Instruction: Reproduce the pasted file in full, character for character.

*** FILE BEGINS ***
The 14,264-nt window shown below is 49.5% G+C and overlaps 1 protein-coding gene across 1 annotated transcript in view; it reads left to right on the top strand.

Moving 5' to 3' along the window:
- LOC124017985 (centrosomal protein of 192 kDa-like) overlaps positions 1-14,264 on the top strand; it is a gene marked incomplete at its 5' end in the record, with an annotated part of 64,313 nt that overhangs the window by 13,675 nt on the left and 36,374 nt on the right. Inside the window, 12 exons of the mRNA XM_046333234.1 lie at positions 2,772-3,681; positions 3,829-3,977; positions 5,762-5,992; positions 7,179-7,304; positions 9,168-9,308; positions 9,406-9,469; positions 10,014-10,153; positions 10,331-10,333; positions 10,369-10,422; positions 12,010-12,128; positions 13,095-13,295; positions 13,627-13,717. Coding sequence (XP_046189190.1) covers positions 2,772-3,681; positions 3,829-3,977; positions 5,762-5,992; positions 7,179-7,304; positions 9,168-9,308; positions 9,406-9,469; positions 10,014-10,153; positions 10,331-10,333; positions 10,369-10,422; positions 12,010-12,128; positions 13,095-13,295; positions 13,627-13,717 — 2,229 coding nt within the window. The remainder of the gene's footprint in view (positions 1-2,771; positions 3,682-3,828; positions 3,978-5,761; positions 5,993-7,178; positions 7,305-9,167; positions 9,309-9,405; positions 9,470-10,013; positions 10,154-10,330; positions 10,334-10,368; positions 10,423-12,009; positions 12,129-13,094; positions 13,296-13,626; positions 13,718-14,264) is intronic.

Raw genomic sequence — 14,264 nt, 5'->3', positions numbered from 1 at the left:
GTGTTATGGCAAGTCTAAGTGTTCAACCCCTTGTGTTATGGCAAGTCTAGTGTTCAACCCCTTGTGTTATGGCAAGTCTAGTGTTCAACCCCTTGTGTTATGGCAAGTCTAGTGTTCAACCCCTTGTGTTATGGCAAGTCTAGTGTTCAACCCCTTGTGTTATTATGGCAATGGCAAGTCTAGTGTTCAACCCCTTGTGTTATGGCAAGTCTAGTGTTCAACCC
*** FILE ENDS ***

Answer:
The 14,264-nt window shown below is 49.5% G+C and overlaps 1 protein-coding gene across 1 annotated transcript in view; it reads left to right on the top strand.

Moving 5' to 3' along the window:
- LOC124017985 (centrosomal protein of 192 kDa-like) overlaps positions 1-14,264 on the top strand; it is a gene marked incomplete at its 5' end in the record, with an annotated part of 64,313 nt that overhangs the window by 13,675 nt on the left and 36,374 nt on the right. Inside the window, 12 exons of the mRNA XM_046333234.1 lie at positions 2,772-3,681; positions 3,829-3,977; positions 5,762-5,992; positions 7,179-7,304; positions 9,168-9,308; positions 9,406-9,469; positions 10,014-10,153; positions 10,331-10,333; positions 10,369-10,422; positions 12,010-12,128; positions 13,095-13,295; positions 13,627-13,717. Coding sequence (XP_046189190.1) covers positions 2,772-3,681; positions 3,829-3,977; positions 5,762-5,992; positions 7,179-7,304; positions 9,168-9,308; positions 9,406-9,469; positions 10,014-10,153; positions 10,331-10,333; positions 10,369-10,422; positions 12,010-12,128; positions 13,095-13,295; positions 13,627-13,717 — 2,229 coding nt within the window. The remainder of the gene's footprint in view (positions 1-2,771; positions 3,682-3,828; positions 3,978-5,761; positions 5,993-7,178; positions 7,305-9,167; positions 9,309-9,405; positions 9,470-10,013; positions 10,154-10,330; positions 10,334-10,368; positions 10,423-12,009; positions 12,129-13,094; positions 13,296-13,626; positions 13,718-14,264) is intronic.

Raw genomic sequence — 14,264 nt, 5'->3', positions numbered from 1 at the left:
GTGTTATGGCAAGTCTAAGTGTTCAACCCCTTGTGTTATGGCAAGTCTAGTGTTCAACCCCTTGTGTTATGGCAAGTCTAGTGTTCAACCCCTTGTGTTATGGCAAGTCTAGTGTTCAACCCCTTGTGTTATGGCAAGTCTAGTGTTCAACCCCTTGTGTTATTATGGCAATGGCAAGTCTAGTGTTCAACCCCTTGTGTTATGGCAAGTCTAGTGTTCAACCC